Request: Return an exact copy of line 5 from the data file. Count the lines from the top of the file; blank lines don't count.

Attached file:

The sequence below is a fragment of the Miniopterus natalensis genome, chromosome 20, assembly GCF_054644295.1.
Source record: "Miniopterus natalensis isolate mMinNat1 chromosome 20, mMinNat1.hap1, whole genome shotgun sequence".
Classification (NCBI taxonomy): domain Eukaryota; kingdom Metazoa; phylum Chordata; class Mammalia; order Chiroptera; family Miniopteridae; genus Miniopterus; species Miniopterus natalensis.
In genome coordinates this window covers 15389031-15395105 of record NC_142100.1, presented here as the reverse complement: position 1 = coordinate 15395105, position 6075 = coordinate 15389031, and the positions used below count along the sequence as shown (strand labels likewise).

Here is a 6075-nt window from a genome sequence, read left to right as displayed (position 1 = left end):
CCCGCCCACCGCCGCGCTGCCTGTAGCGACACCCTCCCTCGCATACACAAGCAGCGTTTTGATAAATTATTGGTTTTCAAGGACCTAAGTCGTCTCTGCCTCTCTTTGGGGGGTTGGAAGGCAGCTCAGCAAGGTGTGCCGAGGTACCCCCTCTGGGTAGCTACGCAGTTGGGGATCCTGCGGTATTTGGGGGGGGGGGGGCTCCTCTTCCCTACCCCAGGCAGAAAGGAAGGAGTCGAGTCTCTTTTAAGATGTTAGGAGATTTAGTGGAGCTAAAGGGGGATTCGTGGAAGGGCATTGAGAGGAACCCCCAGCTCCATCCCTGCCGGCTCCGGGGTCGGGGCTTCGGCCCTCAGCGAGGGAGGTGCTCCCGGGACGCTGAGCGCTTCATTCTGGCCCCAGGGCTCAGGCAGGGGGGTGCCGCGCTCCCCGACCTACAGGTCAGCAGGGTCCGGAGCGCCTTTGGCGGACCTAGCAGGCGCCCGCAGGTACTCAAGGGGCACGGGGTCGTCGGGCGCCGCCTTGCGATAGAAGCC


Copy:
Here is a 6075-nt window from a genome sequence, read left to right as displayed (position 1 = left end):